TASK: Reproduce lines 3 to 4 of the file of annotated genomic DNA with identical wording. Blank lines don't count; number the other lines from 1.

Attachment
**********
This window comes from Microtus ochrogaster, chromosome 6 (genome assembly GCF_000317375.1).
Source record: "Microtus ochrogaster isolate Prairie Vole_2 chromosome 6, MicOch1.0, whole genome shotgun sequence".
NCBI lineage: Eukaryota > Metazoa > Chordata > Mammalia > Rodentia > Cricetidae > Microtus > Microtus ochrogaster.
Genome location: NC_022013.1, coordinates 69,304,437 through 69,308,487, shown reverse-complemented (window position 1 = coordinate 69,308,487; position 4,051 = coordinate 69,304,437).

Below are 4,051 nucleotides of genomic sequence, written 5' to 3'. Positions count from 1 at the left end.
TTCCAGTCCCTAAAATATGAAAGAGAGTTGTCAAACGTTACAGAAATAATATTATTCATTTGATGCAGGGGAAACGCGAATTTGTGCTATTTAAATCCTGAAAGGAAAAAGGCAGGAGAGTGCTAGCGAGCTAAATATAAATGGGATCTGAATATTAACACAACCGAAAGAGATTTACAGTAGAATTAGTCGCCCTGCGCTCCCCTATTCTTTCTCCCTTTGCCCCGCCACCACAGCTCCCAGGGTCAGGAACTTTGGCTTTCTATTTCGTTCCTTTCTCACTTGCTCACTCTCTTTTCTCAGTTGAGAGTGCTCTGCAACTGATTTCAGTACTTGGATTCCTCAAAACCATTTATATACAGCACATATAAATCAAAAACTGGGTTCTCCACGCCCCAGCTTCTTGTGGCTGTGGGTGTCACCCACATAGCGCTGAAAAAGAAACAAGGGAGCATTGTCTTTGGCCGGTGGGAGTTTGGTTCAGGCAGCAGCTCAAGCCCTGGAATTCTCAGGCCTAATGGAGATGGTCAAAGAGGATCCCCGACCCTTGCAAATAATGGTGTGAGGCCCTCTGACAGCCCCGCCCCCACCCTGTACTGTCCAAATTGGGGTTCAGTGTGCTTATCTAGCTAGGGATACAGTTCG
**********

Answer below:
NCBI lineage: Eukaryota > Metazoa > Chordata > Mammalia > Rodentia > Cricetidae > Microtus > Microtus ochrogaster.
Genome location: NC_022013.1, coordinates 69,304,437 through 69,308,487, shown reverse-complemented (window position 1 = coordinate 69,308,487; position 4,051 = coordinate 69,304,437).